News & Opinion

Ping Sigma 2 takes putting to new lengths

One in a weekly series of stories about golf gear to run each Wednesday.

I had a poor putting round during a recent media tournament in the greater Phoenix area. I don’t normally make excuses (other than the usual “I stink!”), but in this instance, I blamed Ping.

Before the round at the spectacularly refurbished Papago Golf Course, one of America’s finest municipal tracks, I tested several Ping Sigma 2 putters. I didn’t just like their remarkably soft but responsive feel; I was instantly hooked. I had one of those “Holy cow!” moments that golf gearheads dream about. Except I didn’t say, “Holy cow!” It was something similar.

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Ping’s Sigma 2 putter comes in 9 styles, including a mallet known as Fetch.

Problem was, I rolled it so well on Papago’s sweetly upgraded practice green with Ping’s new Sigma 2 Fetch model that my current old reliable putter (whose brand identity will remain top-secret) suddenly felt like a clunky length of lead pipe when I got on the course. I felt like Colonel Mustard in the Billiard Room without a clue.

Sure, Papago’s diabolically sprawling greens fooled me more than once, but when I did get the read right, I couldn’t seem to start a putt on line. My putter felt like it had a sprained aimer. It was maddening. I spent the day fantasizing about the Ping Fetch putter and kicking myself for not borrowing one for an 18-hole tryout. So, my score was Ping’s fault. They’ll be hearing from my golf attorney (not Michael Cohen, fyi).

Meanwhile, they also will get my order. I went through an official putter fitting, and I’ve got my personal specs (also top secret) for a Sigma 2 Fetch ($235, www.Ping.com).

Two things make the new Ping Sigma 2 models stand out.

One is a sizing innovation that every other major putter maker is going to scramble to replicate. The Sigma 2 putters feature expandable shaft lengths. This is, as anchorman Ron Burgundy would put it, “kind of a big deal.” Adjustable driver heads revolutionized golf in the past decade. Now adjustable-length putters will have a similar effect on a smaller scale.

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Ping’s Sigma 2 putter models feature adjustable-length shafts.

All I need is the proper wrench, similar to the ones for adjustable drivers, and the right amount of turns and I can crank my Sigma 2 putter from 32 to 36 inches without changing the grip. The wrench slips into a hole on the butt end of the handle and turns nicely. Chances are, you’ll find your preferred length and just leave it there, but it’s nice to have the option to change.

It’s a win-win. Golfers can buy a putter and know it will be the length they want, even if they change their mind. Currently, players have to pick a length before buying. A putter can be shortened by cutting it down and re-gripping it, but it can’t be significantly lengthened. You’ve got to buy another putter. Ping president John Solheim said company research indicates eight out of 10 golfers use putters that are the wrong length. Well, problem solved.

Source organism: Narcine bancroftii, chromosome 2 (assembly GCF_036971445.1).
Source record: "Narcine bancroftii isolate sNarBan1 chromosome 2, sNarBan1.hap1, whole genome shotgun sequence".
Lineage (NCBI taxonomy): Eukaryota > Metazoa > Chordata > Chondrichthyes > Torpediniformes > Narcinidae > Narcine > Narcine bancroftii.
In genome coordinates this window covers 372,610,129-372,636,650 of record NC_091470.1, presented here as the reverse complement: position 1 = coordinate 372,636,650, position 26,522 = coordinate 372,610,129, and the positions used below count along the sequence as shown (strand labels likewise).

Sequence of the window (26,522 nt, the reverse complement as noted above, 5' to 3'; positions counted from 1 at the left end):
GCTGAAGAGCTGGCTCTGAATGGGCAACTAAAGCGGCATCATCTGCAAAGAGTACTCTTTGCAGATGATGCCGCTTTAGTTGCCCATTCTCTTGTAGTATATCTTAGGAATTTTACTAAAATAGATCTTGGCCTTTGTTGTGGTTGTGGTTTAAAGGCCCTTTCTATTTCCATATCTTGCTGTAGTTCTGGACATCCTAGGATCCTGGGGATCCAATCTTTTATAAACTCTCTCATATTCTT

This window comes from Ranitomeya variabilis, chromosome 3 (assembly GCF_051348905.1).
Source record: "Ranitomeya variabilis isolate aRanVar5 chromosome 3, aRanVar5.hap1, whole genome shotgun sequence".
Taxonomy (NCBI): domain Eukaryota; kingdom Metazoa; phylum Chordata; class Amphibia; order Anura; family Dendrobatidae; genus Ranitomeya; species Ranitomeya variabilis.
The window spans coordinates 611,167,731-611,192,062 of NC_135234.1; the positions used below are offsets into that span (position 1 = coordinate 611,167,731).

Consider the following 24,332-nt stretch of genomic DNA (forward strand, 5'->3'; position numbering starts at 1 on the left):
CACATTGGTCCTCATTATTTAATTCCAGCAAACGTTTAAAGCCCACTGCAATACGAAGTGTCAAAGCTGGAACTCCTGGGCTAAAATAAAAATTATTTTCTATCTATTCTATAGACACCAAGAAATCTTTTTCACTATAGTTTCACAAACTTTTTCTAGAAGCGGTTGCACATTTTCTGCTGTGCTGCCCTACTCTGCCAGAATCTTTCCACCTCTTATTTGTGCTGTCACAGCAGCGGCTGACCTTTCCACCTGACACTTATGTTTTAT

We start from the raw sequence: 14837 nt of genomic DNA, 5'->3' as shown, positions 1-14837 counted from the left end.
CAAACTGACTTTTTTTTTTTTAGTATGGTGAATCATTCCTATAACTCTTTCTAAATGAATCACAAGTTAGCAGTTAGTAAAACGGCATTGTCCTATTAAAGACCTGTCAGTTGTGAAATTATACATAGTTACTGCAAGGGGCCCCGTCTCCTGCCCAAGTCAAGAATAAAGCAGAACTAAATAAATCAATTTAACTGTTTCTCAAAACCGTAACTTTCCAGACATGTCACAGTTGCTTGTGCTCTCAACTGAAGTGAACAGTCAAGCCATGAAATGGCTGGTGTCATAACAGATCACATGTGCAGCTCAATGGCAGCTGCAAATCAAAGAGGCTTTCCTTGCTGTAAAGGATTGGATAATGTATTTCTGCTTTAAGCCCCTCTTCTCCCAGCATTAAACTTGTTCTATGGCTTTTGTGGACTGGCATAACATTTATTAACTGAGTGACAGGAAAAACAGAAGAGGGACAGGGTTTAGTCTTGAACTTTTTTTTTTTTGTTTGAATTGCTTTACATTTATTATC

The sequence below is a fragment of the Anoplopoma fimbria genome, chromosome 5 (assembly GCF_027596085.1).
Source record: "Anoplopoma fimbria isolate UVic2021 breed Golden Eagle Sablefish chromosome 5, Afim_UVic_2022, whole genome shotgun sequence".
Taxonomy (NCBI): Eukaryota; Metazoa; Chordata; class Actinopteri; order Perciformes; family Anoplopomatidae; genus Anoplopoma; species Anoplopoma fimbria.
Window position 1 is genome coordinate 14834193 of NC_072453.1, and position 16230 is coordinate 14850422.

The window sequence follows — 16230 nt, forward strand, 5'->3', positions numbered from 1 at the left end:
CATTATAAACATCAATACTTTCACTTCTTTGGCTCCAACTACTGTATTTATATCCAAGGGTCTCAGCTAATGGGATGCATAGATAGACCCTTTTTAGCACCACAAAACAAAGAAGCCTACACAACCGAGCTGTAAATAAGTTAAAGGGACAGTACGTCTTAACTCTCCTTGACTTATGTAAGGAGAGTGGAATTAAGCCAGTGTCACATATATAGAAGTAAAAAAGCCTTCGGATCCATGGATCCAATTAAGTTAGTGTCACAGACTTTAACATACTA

Golf shops and big-box stores, meanwhile, will be able to stock only one length of Ping putter, reducing inventory costs and eliminating the problem of leftover unpopular lengths.

The adjustability is a nice perk, but the main reason to check out the Sigma 2 line is the feel. Ping says it’s due to a dual-durometer Pebax face material. In plain English, that means the putter has a soft front-layer insert for short putts and a firm back-layer insert for longer putts. The putters already use Ping’s face-pattern technology that helps off-center hits roll out to a similar distance. The combination works. You could say the Sigma 2 putters are two-faced, but that’s a term I reserve for politicians and a select handful of media colleagues.

The Sigma 2 putters come in nine versions, many of them familiar shapes to Ping customers. The Fetch is a new model that caught my eye. Honestly, I thought it was gimmick for geezers. The Fetch has a compact mallet shape with a rounded trailing edge that features a doughnut hole in it. At first glance, I thought it was a putter for old-timers to retrieve the golf ball from the cup without bending over.

You can use it for ball retrieval, in fact, but when I began rolling putts with the Fetch, that’s when the “holy-cow moment” happened. I immediately liked the face’s soft feel, yet I also sensed the power to roll a solid longer putt out there with ease and distance control. I won’t try to explain the weighting, but it was just right in a Goldilocks-and-the-Three-Bears kind of way.

Seriously, I made eight 8-footers in a row after two minutes with the Fetch. I felt as if couldn’t swing the putter off-line. Holy you-know-what. I looked around to see if there were witnesses. There weren’t.

Good. That means the Sigma 2s can be our little secret.

Gary Van Sickle has covered golf since 1980 for Sports Illustrated and Golf.com, Golf World and The Milwaukee Journal. Email: gvansick@aol.com; Twitter: @GaryVanSickle